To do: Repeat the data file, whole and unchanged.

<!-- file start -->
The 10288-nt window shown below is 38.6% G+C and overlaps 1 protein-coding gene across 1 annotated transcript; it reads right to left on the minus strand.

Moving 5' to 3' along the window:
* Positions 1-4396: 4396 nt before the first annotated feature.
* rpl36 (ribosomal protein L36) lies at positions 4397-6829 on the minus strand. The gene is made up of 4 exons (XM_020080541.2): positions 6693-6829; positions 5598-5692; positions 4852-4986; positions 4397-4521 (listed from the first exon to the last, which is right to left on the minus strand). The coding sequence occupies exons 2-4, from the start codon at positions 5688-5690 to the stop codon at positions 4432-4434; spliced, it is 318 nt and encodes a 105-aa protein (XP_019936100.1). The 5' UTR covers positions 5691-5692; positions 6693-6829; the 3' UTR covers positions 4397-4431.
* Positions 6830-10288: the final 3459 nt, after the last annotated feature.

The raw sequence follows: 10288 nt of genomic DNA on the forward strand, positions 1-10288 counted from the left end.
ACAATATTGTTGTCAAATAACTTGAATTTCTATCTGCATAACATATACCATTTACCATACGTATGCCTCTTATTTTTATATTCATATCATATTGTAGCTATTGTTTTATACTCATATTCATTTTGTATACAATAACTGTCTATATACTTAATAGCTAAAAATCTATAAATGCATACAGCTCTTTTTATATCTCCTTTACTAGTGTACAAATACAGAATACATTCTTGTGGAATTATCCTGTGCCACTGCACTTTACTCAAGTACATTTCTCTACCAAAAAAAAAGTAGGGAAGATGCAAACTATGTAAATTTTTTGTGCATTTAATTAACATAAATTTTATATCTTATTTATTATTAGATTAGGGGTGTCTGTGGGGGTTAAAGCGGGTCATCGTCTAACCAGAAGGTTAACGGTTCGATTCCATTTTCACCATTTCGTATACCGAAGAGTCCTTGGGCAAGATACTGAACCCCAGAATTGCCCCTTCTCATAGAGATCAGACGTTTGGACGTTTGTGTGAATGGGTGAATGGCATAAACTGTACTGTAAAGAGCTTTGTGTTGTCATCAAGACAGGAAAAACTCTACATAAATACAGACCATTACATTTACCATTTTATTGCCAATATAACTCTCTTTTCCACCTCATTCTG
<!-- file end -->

The 10288-nt window shown below is 38.6% G+C and overlaps 1 protein-coding gene across 1 annotated transcript; it reads right to left on the minus strand.

Moving 5' to 3' along the window:
* Positions 1-4396: 4396 nt before the first annotated feature.
* rpl36 (ribosomal protein L36) lies at positions 4397-6829 on the minus strand. The gene is made up of 4 exons (XM_020080541.2): positions 6693-6829; positions 5598-5692; positions 4852-4986; positions 4397-4521 (listed from the first exon to the last, which is right to left on the minus strand). The coding sequence occupies exons 2-4, from the start codon at positions 5688-5690 to the stop codon at positions 4432-4434; spliced, it is 318 nt and encodes a 105-aa protein (XP_019936100.1). The 5' UTR covers positions 5691-5692; positions 6693-6829; the 3' UTR covers positions 4397-4431.
* Positions 6830-10288: the final 3459 nt, after the last annotated feature.

The raw sequence follows: 10288 nt of genomic DNA on the forward strand, positions 1-10288 counted from the left end.
ACAATATTGTTGTCAAATAACTTGAATTTCTATCTGCATAACATATACCATTTACCATACGTATGCCTCTTATTTTTATATTCATATCATATTGTAGCTATTGTTTTATACTCATATTCATTTTGTATACAATAACTGTCTATATACTTAATAGCTAAAAATCTATAAATGCATACAGCTCTTTTTATATCTCCTTTACTAGTGTACAAATACAGAATACATTCTTGTGGAATTATCCTGTGCCACTGCACTTTACTCAAGTACATTTCTCTACCAAAAAAAAAGTAGGGAAGATGCAAACTATGTAAATTTTTTGTGCATTTAATTAACATAAATTTTATATCTTATTTATTATTAGATTAGGGGTGTCTGTGGGGGTTAAAGCGGGTCATCGTCTAACCAGAAGGTTAACGGTTCGATTCCATTTTCACCATTTCGTATACCGAAGAGTCCTTGGGCAAGATACTGAACCCCAGAATTGCCCCTTCTCATAGAGATCAGACGTTTGGACGTTTGTGTGAATGGGTGAATGGCATAAACTGTACTGTAAAGAGCTTTGTGTTGTCATCAAGACAGGAAAAACTCTACATAAATACAGACCATTACATTTACCATTTTATTGCCAATATAACTCTCTTTTCCACCTCATTCTG